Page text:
South Korea and Japan sail into territorial dispute
Japan's Coast Guard said Thursday that it had arrested a captain of a South Korean fishing boat after it refused to stop for inspection near rocky islets long claimed by both countries.
Seoul, South Korea
Japan's Coast Guard said that it arrested the captain of the vessel after it refused to stop for inspection in territory that Japan claims, near rocky islets long claimed by both countries.
In the past, disputes surrounding the islets – known in Korea as Dokdo, and in Japan as Takeshima – have led to spats in the diplomatic arena and protests on the streets of Seoul. Both Japan and South Korea are playing down this incident, but the fact that it occurred relatively close to South Korea's shores has observers worried that this could escalate into an untimely feud capable of overshadowing amicable military talks aimed at tightening ties between the two countries.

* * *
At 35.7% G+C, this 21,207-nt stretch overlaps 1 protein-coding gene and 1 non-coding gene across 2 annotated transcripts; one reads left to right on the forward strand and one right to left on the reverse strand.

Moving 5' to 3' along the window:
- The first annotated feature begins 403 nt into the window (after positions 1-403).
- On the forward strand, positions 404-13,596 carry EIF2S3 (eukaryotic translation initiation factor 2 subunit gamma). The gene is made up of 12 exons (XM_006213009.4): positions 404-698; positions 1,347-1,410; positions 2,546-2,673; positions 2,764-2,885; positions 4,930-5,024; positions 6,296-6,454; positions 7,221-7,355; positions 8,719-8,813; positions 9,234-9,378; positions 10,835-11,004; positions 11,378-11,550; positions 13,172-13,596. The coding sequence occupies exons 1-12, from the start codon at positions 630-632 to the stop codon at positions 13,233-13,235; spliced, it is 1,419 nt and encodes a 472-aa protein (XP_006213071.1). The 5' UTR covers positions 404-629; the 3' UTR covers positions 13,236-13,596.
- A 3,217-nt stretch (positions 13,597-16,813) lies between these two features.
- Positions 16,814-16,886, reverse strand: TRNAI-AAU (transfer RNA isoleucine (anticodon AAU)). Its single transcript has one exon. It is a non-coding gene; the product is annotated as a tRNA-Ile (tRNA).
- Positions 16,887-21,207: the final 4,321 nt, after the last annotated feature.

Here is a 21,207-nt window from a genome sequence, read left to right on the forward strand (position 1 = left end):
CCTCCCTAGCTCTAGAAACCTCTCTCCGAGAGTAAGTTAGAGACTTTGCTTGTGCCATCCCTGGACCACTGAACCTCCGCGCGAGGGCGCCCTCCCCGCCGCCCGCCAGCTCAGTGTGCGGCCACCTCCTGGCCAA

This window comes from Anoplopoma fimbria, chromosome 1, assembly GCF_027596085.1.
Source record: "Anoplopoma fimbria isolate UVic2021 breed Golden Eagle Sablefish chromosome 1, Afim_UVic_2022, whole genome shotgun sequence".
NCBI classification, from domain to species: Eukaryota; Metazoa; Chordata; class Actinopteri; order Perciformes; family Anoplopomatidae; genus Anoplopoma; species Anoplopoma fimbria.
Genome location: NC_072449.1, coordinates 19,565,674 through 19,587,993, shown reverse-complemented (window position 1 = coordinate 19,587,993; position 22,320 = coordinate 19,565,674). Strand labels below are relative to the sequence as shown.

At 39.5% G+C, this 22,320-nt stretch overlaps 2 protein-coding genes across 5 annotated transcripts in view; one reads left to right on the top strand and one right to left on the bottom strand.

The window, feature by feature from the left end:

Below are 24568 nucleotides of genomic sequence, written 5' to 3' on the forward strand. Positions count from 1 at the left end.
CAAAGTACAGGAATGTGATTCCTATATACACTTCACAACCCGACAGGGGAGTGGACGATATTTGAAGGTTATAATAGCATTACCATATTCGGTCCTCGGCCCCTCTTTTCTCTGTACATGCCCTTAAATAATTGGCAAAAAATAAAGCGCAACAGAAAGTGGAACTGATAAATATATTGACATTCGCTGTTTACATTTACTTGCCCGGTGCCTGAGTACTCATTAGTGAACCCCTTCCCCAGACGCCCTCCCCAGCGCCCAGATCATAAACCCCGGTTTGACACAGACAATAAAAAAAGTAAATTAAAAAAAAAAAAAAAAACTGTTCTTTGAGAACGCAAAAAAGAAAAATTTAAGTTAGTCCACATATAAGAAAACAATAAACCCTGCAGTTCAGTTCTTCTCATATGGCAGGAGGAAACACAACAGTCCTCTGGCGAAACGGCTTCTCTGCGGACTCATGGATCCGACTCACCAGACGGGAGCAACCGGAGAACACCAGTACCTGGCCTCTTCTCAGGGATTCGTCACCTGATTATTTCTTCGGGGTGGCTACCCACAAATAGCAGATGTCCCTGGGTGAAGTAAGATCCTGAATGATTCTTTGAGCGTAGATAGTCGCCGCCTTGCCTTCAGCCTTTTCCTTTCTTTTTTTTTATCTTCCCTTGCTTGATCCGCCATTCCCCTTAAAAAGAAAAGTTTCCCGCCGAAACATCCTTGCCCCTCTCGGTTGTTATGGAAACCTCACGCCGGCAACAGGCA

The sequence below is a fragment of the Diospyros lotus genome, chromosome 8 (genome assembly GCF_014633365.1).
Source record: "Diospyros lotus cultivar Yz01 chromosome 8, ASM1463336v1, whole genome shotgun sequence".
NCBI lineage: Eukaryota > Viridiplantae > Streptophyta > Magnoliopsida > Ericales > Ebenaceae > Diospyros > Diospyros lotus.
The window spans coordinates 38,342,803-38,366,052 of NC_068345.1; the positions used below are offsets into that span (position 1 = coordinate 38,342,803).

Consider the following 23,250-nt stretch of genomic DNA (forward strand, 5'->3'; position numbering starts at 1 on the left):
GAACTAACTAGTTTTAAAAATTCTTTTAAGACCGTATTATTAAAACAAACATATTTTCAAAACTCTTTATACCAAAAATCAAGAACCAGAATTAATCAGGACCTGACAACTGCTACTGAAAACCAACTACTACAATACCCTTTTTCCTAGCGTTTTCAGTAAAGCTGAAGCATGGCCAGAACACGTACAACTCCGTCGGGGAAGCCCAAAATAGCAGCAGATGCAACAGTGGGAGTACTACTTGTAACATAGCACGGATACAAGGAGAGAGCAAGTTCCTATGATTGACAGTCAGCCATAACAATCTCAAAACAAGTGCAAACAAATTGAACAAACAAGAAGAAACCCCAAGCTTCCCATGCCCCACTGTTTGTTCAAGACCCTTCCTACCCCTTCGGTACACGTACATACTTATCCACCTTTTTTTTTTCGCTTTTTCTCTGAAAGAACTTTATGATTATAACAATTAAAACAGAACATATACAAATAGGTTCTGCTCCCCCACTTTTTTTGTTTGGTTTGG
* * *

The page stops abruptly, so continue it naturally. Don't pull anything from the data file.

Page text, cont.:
"I think it is very important that they work this out if they want to sign the [military] agreement," says Mingi Hyun, a research fellow at the Korea Institute for Maritime Strategy. "It is important that they are able to resolve this issue without much friction."
In Japan, he says, the claims over the islets do not seem to be a particularly passionate argument. "But in Korea it is," he explains. "The fact the incident happened near that territory is certainly not helpful."
The disputed rocky outcrop, located 87 kilometers (54 miles) from the South Korean mainland, was claimed by the Japanese in 1905, five years before the Japanese government officially annexed the then-unified Korean peninsula.
Calling the islets Takeshima, the Japanese claims to Dokdo are an emotive subject in South Korea and a lasting reminder of the bitterly remembered 35 years of colonial life under Japan. The South says its claim to the outcrop goes back centuries. Today, they are manned by a South Korean police unit.